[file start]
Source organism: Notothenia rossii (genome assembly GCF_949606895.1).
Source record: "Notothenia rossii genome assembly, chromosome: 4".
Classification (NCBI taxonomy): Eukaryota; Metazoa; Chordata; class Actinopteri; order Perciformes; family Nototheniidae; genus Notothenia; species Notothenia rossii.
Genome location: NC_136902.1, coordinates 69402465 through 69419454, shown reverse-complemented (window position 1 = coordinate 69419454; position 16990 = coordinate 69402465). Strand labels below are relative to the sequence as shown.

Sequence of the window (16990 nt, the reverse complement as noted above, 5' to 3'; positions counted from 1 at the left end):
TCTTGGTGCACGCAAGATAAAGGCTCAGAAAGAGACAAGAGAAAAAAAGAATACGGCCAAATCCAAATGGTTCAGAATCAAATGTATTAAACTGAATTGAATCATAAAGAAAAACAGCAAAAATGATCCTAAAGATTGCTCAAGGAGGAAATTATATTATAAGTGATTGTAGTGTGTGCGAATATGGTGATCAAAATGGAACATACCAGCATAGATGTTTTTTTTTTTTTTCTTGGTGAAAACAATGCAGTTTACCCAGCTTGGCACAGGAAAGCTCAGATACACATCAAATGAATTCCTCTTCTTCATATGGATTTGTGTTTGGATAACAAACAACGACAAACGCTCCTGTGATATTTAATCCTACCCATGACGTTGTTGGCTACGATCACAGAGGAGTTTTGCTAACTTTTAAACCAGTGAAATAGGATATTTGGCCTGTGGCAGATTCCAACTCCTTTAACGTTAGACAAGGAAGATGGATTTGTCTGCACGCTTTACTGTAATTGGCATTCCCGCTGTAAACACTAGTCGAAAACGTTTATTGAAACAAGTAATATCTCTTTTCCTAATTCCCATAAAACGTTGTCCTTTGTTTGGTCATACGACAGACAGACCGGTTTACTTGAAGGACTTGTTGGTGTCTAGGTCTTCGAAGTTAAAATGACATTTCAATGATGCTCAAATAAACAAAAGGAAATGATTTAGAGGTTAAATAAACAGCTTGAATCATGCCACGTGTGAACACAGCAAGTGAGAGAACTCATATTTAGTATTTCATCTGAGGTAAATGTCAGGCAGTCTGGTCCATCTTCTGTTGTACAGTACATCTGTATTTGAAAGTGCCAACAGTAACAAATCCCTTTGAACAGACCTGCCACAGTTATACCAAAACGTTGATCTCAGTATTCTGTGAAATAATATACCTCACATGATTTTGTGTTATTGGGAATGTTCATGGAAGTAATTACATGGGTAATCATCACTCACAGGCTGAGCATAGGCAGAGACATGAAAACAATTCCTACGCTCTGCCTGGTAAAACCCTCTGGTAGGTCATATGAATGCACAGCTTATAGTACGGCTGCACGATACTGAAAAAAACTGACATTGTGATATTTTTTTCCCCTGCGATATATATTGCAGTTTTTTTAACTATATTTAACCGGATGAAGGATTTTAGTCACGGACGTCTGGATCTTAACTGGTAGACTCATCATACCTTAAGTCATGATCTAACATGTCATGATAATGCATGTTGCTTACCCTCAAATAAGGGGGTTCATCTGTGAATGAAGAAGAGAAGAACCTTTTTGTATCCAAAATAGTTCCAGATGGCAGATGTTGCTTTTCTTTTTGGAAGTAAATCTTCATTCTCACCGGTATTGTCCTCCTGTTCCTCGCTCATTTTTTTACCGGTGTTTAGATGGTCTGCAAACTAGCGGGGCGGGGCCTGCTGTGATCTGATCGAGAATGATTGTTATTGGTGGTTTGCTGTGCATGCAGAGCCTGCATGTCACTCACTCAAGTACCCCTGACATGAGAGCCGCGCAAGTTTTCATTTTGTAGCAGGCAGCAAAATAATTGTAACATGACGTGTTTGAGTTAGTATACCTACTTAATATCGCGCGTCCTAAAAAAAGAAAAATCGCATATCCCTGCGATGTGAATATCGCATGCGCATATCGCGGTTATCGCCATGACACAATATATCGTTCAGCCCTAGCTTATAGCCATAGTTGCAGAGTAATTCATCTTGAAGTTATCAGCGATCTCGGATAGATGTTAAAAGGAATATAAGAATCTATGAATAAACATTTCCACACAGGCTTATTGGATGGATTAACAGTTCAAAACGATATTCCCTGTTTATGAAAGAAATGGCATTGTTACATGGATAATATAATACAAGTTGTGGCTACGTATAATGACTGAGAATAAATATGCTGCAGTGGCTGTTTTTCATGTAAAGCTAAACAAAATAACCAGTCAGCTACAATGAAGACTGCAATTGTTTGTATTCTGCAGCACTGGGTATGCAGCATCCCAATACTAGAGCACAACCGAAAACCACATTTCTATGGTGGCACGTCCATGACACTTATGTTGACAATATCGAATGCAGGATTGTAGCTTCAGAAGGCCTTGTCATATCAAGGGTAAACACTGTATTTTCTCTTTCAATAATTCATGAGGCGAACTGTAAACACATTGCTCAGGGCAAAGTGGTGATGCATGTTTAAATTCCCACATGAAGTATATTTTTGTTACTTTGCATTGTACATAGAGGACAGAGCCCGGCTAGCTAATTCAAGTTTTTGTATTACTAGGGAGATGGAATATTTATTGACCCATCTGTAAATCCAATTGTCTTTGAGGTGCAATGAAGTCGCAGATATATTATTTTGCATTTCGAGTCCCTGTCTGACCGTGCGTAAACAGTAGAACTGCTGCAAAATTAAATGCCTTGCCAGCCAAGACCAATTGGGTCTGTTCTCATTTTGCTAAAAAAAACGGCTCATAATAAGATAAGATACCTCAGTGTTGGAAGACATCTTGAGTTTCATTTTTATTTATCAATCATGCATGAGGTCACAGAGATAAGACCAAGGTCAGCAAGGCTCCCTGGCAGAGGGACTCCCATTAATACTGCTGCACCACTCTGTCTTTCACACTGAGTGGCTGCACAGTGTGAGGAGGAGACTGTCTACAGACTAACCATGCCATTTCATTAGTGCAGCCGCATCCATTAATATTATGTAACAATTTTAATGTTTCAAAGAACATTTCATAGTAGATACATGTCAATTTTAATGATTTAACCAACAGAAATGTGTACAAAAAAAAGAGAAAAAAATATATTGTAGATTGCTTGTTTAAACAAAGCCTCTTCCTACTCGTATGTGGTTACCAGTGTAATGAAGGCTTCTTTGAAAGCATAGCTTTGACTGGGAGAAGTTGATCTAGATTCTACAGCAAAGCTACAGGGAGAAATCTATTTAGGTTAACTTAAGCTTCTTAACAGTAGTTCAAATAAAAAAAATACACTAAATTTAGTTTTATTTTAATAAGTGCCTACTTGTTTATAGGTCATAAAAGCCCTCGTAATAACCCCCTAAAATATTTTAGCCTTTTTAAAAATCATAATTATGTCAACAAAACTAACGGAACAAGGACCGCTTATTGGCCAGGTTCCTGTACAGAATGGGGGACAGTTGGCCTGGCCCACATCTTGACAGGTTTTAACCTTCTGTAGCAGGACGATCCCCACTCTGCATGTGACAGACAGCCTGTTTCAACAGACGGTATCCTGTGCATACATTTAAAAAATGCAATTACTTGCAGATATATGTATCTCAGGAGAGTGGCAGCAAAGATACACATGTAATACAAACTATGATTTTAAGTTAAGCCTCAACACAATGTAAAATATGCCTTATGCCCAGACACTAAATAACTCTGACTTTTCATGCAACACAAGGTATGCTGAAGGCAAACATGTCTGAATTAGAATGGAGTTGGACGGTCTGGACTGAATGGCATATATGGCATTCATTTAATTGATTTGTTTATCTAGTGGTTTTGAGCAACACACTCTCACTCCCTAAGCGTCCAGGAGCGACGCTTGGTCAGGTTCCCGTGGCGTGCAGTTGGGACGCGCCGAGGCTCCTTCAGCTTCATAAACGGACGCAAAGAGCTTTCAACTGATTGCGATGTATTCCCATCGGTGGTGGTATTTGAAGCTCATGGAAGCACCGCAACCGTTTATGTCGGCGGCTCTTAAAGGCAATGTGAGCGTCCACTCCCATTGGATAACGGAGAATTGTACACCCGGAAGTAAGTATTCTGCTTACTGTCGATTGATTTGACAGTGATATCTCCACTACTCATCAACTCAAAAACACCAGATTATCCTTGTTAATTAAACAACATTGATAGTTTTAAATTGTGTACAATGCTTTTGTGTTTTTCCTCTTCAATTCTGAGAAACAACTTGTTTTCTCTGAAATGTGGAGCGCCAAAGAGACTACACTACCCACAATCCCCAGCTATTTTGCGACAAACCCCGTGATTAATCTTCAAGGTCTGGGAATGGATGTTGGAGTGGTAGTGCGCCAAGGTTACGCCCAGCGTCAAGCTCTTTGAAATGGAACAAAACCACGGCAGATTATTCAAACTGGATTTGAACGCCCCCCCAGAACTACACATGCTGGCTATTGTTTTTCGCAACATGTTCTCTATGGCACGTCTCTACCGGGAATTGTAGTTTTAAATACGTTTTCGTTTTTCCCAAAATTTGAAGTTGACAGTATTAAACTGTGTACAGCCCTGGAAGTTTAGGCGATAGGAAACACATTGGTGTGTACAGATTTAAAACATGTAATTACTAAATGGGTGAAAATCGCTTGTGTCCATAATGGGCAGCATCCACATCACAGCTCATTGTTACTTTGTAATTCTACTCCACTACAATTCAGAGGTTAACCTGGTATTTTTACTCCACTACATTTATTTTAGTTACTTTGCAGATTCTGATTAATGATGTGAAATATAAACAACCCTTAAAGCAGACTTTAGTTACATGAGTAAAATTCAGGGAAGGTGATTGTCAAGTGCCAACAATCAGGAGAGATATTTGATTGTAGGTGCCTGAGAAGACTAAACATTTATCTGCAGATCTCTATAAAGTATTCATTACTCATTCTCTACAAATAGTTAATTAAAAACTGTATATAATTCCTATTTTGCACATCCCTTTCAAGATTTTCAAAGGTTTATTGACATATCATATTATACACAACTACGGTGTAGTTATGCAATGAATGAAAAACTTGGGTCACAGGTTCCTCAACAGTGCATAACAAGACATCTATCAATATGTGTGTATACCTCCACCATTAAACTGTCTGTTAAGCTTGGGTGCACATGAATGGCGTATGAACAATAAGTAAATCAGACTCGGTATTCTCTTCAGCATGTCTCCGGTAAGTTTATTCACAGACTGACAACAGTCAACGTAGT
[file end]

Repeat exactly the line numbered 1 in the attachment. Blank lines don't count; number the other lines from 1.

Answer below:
Source organism: Notothenia rossii (genome assembly GCF_949606895.1).